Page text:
This is where common sense becomes necessary. If the child is communicating with other children that they (and you) know, then the right thing to do is to give them some space and not demand to look at what is being said (unless very specific circumstances emerge). On the other hand, if you have concerns that your child is speaking to strangers and might be at risk, there may be a legitimate reason for a conversation about their safety.
At the end of the day, we are talking about a process of relinquishing control as a child gets older. Hopefully, with the right guidance earlier on, at that time they will be responsible enough to be trusted. As a general rule, by the time they are teens, the time for monitoring or prying (overt or covert) is largely over and it is time to establish trust instead.
When it comes to passwords, it can be tough for parents to know what to do. Titania Jordan, chief parenting officer at Bark, a digital safety solution for parents, explains that deciding on a course of action depends on a number of things:
“It depends on the family dynamic, the child’s maturity level and personality. If they’re in trouble a lot, you have to weigh that against the privacy factor.”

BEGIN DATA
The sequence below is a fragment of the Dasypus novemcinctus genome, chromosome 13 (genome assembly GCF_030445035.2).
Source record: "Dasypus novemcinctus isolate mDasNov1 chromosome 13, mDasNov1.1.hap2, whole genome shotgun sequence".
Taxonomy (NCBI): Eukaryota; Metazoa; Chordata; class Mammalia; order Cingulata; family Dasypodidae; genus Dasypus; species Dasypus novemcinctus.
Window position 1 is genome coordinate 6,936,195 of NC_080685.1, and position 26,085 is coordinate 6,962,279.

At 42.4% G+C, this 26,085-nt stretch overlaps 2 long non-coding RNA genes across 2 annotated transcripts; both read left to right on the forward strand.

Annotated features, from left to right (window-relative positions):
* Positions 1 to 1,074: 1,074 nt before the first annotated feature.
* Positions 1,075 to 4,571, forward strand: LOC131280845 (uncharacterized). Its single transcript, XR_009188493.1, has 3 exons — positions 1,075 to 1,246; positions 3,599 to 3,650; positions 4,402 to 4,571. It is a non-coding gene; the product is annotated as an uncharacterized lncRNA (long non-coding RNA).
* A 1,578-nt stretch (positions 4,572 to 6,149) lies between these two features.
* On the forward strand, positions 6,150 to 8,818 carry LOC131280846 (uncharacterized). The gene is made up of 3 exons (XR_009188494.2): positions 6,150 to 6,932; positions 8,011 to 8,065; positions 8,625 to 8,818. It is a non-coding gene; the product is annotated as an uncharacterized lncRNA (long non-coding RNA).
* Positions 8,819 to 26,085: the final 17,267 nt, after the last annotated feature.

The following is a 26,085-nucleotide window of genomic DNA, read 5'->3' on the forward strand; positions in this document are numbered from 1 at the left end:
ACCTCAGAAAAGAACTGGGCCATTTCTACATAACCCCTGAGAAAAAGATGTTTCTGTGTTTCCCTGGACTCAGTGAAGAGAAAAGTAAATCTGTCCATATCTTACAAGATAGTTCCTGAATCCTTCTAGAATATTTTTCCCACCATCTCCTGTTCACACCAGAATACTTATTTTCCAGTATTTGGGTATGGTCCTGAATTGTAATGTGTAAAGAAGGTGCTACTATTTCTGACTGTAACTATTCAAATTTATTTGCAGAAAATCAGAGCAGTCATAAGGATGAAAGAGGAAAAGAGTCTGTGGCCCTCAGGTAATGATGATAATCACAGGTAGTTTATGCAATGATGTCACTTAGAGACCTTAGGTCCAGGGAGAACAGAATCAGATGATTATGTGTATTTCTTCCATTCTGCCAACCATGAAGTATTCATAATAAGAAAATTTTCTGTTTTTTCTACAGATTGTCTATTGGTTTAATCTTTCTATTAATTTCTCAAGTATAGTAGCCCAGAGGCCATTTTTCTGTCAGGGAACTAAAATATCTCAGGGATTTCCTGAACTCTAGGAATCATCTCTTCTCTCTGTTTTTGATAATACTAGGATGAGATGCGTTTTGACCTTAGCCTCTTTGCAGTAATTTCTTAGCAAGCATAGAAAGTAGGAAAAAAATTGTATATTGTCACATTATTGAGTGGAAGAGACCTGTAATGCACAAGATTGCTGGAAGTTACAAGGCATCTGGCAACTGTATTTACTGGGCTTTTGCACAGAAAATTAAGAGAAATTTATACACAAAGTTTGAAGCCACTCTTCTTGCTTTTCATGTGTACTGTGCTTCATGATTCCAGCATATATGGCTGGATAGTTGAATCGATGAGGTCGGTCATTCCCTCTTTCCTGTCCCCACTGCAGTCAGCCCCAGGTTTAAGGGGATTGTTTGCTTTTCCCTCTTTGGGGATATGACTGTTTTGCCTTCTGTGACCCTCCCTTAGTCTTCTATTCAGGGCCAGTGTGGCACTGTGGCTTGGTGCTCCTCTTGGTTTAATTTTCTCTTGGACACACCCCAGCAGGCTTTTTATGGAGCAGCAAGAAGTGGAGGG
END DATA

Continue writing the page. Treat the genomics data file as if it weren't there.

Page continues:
Grover believes it is okay for parents to have their children's passwords:
“Your child—especially in elementary or middle school—should know you have it, and that you’re checking in occasionally. Kids will be more cautious that way.”
According to Grover, the possibility of having a trusted parent looking in from time to time should help children to make better decisions. That caution, he says, will make them less likely to become involved in dangerous online behaviors (both with friends and strangers).
Having a child’s password and checking in from time to time is better than constantly checking and reading all their correspondence, according to child psychology experts.
I Want to Read Their Communications
One thing that both digital privacy experts and child psychologists agree on, is that snooping on kids is not a good course of action. Anything that could break down trust between a child and parent can lead to more serious problems later on. According to Grover, a child’s data should be considered confidential unless there is a genuine concern that they could be harmed, or be involved in harming others. This becomes especially important when they are approaching and in their teens: